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Three designers reveal how to transform a 500 sq ft rented flat into a homely refuge

Designers reveal how they would transform a typical 500 sq ft property into a relaxing refuge on a budget - and without upsetting the landlord

PUBLISHED : Wednesday, 21 August, 2013, 12:00am
UPDATED : Thursday, 30 June, 2016, 5:13pm

Just because you're one of the three million-plus residents whose home is a rental property, it doesn't mean that it has to look like one.

Designers are adept at transforming rented digs, especially in ways that don't cost a bomb and won't trouble the landlord.

Even if you expect to be there for only a year or two, a designer's touch can help transform a cookie-cutter rental flat into a space of refuge and relaxation.

And that's especially necessary in Hong Kong, where space comes at a premium and organisation is key. So we asked three designers what they would do with a typical 500 sq ft rental flat on a limited budget.

Caroline Vesey, of Caroline Vesey Design (www.carolinevesey.com) is renovating her own two-bedroom, 650 sq ft Sai Kung flat and is looking to enhance the walls, floor and ceiling.

The preferred way to revamp the floor of a typical rental space would be to overlay the hard surface with a natural material such as sisal, which can be taken away when you leave.

But at a cost of about HK$10,000-plus for the living room, hallway and two bedrooms, she conceded it is an "extravagance".

Since her flat has the luxury of a rooftop, she'd use rugs as a cheaper alternative and invest in outdoor furniture, canopies and plants to turn an outdoor space into an extra room.

What is worth paying for, however, is a fresh coat of paint, which for 500 sq ft can cost as little as HK$4,000. Colours work best if they enhance what's on the floor, she said. "The aim is to achieve a fairly neutral palette, limiting the number of colours and materials," she said.

To make any flat look friendlier, an instant fix is the removal of window bars and the addition of items such as linen drapes, which are available in Shenzhen for less than HK$3 a metre, she said.

"For ambience, effect and practicality, layers of lighting are best," she added. "Softer lighting will feel good and takes the emphasis away from architectural errors."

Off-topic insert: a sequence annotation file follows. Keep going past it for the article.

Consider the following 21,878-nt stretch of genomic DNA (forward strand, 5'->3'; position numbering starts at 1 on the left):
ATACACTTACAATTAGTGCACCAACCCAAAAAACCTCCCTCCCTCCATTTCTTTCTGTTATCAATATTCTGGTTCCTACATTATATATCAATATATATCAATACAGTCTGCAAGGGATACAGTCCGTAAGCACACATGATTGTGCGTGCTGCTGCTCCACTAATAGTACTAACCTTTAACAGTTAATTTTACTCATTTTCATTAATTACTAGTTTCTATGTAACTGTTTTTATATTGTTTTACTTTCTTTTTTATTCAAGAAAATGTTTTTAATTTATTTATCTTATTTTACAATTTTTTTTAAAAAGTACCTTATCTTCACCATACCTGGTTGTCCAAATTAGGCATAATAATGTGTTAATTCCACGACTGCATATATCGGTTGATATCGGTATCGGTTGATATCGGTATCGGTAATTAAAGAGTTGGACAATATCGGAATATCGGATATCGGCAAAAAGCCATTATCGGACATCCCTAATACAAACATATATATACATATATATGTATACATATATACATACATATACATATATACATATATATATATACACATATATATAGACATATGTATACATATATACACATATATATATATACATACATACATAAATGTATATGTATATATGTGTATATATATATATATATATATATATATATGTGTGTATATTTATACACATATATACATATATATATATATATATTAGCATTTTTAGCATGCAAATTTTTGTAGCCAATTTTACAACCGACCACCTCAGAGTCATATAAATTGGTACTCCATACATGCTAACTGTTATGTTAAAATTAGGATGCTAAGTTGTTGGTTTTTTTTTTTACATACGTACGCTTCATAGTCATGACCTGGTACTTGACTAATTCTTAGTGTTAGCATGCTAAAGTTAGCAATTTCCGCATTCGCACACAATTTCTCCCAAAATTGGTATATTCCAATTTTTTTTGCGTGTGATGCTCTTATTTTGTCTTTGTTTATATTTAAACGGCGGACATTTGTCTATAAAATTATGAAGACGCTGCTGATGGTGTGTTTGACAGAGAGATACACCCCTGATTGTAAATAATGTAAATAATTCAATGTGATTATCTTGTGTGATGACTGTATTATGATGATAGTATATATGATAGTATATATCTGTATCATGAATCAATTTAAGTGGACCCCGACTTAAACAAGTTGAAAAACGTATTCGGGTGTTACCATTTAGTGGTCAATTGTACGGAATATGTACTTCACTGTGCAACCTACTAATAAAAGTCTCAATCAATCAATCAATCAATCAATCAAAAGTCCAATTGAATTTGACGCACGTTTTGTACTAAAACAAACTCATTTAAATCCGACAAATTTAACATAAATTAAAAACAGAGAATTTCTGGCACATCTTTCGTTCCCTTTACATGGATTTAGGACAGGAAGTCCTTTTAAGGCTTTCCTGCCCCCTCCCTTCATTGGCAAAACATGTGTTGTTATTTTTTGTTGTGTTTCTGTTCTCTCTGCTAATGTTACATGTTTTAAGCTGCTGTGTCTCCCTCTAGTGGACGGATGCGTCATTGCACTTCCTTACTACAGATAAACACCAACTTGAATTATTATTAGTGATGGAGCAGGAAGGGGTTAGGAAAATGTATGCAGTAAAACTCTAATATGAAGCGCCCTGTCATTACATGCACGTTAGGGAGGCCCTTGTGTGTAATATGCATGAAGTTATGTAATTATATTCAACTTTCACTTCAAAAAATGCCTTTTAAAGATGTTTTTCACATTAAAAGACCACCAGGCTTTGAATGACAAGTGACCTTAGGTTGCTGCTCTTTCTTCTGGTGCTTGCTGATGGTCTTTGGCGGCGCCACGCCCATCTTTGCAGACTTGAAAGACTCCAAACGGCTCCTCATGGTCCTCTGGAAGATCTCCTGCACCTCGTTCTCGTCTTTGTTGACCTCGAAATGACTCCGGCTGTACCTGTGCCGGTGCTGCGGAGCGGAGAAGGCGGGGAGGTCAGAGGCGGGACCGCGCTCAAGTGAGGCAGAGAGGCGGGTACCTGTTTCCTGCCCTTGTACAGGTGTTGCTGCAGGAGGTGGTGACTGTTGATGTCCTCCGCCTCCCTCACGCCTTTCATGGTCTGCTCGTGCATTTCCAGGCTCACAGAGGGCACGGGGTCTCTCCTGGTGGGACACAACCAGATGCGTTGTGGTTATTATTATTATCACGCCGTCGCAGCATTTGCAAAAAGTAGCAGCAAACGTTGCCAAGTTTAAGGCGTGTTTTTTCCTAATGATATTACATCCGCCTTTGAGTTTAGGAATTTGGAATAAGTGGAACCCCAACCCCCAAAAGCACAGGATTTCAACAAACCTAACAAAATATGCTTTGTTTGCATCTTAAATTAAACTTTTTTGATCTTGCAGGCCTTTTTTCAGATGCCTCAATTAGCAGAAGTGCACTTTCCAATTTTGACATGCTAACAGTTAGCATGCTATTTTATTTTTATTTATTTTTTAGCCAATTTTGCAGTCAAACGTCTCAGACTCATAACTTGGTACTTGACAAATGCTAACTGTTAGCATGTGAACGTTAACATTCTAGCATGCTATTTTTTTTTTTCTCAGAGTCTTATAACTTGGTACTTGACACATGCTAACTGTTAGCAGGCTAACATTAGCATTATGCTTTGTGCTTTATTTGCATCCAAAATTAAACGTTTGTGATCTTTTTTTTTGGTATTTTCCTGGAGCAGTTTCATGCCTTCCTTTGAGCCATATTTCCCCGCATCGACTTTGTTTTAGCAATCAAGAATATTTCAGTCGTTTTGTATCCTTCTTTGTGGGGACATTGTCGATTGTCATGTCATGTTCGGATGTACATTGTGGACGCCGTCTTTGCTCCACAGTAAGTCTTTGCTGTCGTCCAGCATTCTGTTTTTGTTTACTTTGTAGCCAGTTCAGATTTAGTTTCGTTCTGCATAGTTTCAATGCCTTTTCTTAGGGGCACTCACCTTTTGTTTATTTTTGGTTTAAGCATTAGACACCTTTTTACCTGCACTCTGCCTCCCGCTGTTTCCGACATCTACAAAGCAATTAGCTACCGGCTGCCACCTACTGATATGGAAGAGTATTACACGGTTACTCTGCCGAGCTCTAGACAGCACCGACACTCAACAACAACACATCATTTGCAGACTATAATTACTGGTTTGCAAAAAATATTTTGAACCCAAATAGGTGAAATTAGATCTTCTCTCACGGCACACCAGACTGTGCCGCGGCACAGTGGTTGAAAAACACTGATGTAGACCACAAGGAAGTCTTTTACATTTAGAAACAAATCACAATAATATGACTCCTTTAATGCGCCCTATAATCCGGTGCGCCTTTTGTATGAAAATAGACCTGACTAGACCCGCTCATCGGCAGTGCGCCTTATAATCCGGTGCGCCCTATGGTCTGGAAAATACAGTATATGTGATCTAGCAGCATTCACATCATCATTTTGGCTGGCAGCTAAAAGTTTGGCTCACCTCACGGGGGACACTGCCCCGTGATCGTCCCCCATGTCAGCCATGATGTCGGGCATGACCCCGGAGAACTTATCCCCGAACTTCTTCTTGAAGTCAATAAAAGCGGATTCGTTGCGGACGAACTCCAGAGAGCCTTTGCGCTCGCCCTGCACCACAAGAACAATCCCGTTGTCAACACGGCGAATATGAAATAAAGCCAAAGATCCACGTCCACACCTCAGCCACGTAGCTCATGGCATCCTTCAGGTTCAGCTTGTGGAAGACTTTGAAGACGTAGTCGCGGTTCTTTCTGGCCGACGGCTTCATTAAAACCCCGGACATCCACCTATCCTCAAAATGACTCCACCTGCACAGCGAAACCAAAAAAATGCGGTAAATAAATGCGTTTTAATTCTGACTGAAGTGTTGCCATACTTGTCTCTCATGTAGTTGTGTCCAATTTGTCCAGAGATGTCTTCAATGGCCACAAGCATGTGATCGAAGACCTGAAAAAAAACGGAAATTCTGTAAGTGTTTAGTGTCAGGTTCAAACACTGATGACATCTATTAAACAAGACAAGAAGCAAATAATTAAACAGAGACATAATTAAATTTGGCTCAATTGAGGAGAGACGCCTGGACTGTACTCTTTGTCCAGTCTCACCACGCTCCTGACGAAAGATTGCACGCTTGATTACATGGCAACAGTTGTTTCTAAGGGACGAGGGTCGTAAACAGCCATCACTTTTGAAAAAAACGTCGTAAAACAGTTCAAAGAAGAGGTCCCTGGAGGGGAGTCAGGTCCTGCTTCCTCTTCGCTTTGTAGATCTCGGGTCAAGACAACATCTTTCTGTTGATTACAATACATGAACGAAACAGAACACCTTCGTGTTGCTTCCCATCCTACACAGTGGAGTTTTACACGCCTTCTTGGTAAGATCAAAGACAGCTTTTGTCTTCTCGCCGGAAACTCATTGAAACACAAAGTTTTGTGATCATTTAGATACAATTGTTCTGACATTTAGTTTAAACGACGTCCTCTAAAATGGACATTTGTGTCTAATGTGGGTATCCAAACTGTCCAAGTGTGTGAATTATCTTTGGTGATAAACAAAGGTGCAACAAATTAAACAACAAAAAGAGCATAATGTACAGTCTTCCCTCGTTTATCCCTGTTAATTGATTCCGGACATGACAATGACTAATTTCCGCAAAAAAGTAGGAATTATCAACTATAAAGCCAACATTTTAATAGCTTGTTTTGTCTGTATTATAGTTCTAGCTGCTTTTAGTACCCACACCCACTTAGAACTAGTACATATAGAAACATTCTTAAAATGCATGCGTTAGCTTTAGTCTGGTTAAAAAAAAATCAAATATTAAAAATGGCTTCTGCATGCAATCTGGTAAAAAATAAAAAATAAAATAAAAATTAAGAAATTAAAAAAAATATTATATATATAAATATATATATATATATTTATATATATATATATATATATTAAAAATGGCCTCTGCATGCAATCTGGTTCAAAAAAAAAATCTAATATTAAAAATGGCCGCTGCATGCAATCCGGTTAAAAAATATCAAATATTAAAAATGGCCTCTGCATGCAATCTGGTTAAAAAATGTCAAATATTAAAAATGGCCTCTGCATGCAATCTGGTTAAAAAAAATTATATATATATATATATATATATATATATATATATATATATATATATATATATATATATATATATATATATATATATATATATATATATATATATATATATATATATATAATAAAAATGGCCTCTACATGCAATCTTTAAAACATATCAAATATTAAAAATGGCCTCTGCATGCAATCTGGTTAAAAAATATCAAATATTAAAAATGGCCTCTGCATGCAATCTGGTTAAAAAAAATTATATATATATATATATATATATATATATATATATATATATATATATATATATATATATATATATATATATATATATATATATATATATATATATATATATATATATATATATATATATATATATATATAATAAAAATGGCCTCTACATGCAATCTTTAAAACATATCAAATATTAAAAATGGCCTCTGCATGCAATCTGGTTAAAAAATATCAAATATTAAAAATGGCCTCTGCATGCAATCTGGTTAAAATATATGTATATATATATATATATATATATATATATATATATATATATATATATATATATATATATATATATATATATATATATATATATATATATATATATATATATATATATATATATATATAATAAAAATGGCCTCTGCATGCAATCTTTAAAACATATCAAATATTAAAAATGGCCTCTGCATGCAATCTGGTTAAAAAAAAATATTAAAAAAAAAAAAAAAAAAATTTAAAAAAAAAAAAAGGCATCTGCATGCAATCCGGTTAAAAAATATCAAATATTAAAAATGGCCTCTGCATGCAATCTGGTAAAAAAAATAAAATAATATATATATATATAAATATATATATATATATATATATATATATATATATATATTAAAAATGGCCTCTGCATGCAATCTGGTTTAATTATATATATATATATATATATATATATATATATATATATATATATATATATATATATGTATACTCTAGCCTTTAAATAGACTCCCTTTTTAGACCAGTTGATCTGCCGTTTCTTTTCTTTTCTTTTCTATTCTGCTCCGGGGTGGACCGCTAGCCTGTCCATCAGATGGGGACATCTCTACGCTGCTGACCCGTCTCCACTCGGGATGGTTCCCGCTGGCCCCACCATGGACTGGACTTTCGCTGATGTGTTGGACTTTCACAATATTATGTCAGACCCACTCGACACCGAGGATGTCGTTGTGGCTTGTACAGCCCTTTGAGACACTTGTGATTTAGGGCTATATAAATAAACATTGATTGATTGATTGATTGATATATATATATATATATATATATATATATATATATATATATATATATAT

Her budget would allow for a selection of ceiling spotlights, table lamps and dimmer switches, all sourced again from Shenzhen, where she outfitted her flat, for about HK$1,500.

The kitchen has to be practical and functional, she said. "If the cupboards are awful, consider removing the doors altogether and having open shelving."

And if the bedrooms are small, use bold colour to add drama. That includes not just walls, but soft furnishings as well.

"In small spaces you can also have fun with clear acrylic furniture pieces," she said. "Being translucent, they add a layer but open up the space."

Designer Candace Campos, of ID Interiors & Identity Design (www.idhongkong.com) would begin transforming a rented flat with window treatments.

"Most apartments are fitted with terrible blinds," said Campos. "As a lighter alternative, install sheer curtains and blackout rollers in the bedroom. White or ivory sheers allow the light to shine in and make the space feel larger." For a 500 sq ft flat, she advised spending HK$10,000 to HK$15,000.

Campos would also re-do the floor. "If your flat comes with typical glossy parquet flooring, ask a contractor to sand it and coat it with a matte lacquer [at a cost of about HK$5,000].

"This will really lighten the floor, but keep in mind that reinstatement to a high-gloss finish will cost about HK$2,000."

Lighting fixtures in rental flats "are usually eyesores", she said. Campos would swap standard ceiling sconces with minimal flush-mount lights, highlighting areas such as a dining table or bar with a hanging pendant.

Property developers may love their marble, especially in bay windows, but most in the real world don't. Campos' solution is to make attractive fitted cushions to hide such "ugly materials".

And if the dining table is the centre of your property, make it as large as possible. "In a 500 sq ft apartment there are no separate dining and living spaces, so the table becomes a great area to congregate," she said.

To finish, Campos would add a custom-made sofa. "They allow for a perfect fit and you can create a unique product," she said.

But even on a tiny budget, it's still possible to benefit from a designer's influence. Alexandra Lauren, from Alexandra Lauren Design (www.alexandralauren.com) comes into your flat for HK$5,500 a day and helps to rearrange and reposition the items you already have.

Lauren said: "We provide a suggested colour palette and a shopping list for add-ons a client can purchase on their own, as their budget allows."

Beforehand, the householder sends in photos of each room.

On the day of the "spacelift", a designer arrives on site at 10am, requesting that the occupants be ready to help move the furniture.

The day may be spent simply organising. Or it may include a shopping trip together to select materials for wall coverings, curtains or cushions.

Often, this one-day service is enough to get newcomers "over the hump of what to do with their newly acquired, usually much smaller space, when coming from overseas", said Lauren.